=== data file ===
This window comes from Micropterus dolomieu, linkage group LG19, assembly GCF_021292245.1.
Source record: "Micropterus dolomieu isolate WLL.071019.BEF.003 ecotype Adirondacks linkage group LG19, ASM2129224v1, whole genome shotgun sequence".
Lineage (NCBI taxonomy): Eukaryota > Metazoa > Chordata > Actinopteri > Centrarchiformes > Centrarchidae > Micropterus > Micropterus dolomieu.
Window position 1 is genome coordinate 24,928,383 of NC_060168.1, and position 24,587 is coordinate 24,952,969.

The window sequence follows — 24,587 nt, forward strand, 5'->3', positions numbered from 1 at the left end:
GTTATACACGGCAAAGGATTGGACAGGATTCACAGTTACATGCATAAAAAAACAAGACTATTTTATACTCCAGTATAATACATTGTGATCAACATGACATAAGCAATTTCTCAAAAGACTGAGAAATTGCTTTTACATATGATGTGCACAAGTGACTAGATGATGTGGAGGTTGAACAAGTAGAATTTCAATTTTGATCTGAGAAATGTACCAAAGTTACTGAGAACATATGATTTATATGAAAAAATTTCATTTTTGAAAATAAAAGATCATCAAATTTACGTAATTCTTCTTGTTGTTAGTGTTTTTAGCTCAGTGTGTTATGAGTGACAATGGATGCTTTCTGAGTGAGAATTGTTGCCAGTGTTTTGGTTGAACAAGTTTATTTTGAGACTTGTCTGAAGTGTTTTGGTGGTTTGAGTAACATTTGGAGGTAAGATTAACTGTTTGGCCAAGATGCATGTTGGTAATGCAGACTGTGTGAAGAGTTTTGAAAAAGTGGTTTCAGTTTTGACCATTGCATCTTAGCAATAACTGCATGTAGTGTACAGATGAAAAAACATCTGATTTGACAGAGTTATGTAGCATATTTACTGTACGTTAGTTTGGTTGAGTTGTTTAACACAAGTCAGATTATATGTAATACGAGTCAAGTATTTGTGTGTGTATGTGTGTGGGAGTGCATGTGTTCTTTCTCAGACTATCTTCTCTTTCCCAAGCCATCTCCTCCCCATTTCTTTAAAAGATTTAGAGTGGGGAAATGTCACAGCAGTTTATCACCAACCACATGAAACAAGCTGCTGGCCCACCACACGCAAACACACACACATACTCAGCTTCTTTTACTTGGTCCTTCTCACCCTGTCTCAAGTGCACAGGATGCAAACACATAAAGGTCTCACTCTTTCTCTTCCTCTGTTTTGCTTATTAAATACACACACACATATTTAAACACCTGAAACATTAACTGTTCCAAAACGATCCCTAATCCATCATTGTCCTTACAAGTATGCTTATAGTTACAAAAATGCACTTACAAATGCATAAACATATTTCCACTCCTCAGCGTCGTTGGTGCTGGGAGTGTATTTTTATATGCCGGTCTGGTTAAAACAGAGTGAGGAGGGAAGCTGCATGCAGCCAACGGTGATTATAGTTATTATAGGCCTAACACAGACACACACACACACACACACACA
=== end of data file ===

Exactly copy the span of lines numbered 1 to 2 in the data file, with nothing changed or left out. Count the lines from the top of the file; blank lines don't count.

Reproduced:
This window comes from Micropterus dolomieu, linkage group LG19, assembly GCF_021292245.1.
Source record: "Micropterus dolomieu isolate WLL.071019.BEF.003 ecotype Adirondacks linkage group LG19, ASM2129224v1, whole genome shotgun sequence".